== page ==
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Operation Black Vote Canada seeks to increase presence of Black Canadians in government

Click to play video: 'Efforts to increase representation of Black Canadians in government' Efforts to increase representation of Black Canadians in government
WATCH ABOVE: From racism, to employment opportunities, to the impact of COVID-19 on the community, Black voters have many issues on their minds as they head to the polls. According to Operation Black Vote Canada, Black Canadians are underrepresented in federal politics and the organization has initiatives in place to try and change that. Caryn Lieberman reports – Sep 20, 2021

Toronto teacher Velma Morgan has been busy leading up to election day, educating, encouraging and inspiring Black Canadians to participate in politics in an effort to ensure the issues her community is facing are addressed.

“We haven’t seen enough conversation or discussion about Black Canadians and how are we going to fare after the pandemic? What are they going to do to help us be better off than we were before the pandemic? she asked.

As chair of Operation Black Vote Canada, Morgan works with all political parties to increase the nominations of Black Canadian candidates in ridings.

“We truly believe that representation matters. We need to have our voices heard,” she said.

Morgan added there are a number of important issues for the Black community but the way policies are rolled out to address those issues is just as critical.

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“No one is looking at public policy through an anti-Black racism lens to make sure that policies don’t inadvertently affect us when it’s rolled out,” she said.

“We need to have our lived experiences be brought into public policy just to make our lives better.”

Jean Augustine, Canada’s first Black female MP and the first Black woman in cabinet, said the need for proper representation in government is a message she shares.

“From 1993 with my election, there was an awareness that we need to be there, we cannot just be onlookers, we cannot just be people saying, ‘Well, let them do it, it’s for them,’ we have to see ourselves participating fully in all aspects of Canadian life,” she said.

This particular election, Augustine noted, is of critical importance.

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“This time has shown us through COVID-19 who we are in Canadian society, the issues around diversity as brought up by the Black Lives Matter, the killing of George Floyd in the United States, the conversations around diversity and inclusion and the awareness that people have put up with a lot of nonsense over the years because we had not had the kind of representation that would bring our issues to the table,” she said.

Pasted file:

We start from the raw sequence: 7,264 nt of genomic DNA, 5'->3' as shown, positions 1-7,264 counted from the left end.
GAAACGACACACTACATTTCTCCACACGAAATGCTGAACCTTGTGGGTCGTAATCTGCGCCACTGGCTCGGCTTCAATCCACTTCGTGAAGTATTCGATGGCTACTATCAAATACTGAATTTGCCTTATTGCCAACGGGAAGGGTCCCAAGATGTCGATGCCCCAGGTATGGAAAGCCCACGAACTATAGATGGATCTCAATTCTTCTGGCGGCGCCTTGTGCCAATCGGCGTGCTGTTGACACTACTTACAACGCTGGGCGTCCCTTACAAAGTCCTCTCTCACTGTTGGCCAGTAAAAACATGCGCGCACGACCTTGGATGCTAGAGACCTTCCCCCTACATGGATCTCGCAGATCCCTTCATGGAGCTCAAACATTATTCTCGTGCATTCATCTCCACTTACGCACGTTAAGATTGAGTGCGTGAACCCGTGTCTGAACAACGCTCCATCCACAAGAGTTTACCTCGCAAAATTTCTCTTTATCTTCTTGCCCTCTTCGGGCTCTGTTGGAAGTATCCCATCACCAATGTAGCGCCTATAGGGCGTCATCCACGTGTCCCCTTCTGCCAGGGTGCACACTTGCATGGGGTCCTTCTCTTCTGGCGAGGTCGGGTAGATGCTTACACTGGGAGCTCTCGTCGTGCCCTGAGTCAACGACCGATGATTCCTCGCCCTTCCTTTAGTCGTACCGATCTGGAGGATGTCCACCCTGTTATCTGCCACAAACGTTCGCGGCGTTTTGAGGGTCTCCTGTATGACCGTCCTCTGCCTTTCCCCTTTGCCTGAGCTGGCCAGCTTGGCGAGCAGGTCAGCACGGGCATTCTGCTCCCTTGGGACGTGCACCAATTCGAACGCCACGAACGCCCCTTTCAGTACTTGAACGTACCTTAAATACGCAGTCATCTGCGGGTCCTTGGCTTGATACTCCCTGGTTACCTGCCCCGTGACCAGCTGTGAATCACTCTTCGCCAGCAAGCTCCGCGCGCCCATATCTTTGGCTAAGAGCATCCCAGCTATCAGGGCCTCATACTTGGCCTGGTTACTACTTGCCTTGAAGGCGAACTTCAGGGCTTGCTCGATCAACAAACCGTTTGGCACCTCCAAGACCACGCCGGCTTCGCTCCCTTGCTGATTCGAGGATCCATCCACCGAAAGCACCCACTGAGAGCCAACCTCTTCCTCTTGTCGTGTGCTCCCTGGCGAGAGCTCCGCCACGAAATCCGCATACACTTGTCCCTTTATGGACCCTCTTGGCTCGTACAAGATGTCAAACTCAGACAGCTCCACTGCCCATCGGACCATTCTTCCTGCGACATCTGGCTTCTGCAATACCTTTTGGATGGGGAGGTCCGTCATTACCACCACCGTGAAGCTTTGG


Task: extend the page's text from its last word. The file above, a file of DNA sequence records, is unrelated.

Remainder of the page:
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Operation Black Vote Canada was established in 2004 as a nonprofit and multi-partisan organization supporting the election of Black Canadians to public office. It starts with youth and an initiative called, the 1834 Fellowship, named for the year that slavery was abolished in Canada.

Shemar Barnett said he had dreams of pursuing politics, but growing up in an underserved community made it difficult to know where to start. He was one of around 40 Black youth who completed the 1834 Fellowship last year.

“Growing up at Jane and Finch for two decades, you are probably positioned to think that politics is very far-fetched for you, so through undergoing the 1834 Fellowship … I had the opportunity to share space with political icons,” he said.

One such icon and mentor for Barnett was Shelburne, Ont. deputy mayor Steve Anderson.

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“There’s a saying that representation matters and when you see it, you believe it,” said Anderson, adding “If you come together and you articulate a clear vision that Canadians could wrap their heads around and embrace, change will happen.”

Meanwhile, Morgan said she is already focused on the next election months away — the 43rd Ontario general election.

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“We’re constantly in a different cycle. Yes, it’s a lot of work. Not only do we ramp up what we do in the election, but also in between elections we do training, we do workshops, we have resources, we have events just to keep our community engaged and keep our community informed,” she explained.

“We do really believe and I truly believe that representation matters, and that’s why I keep doing this work.”

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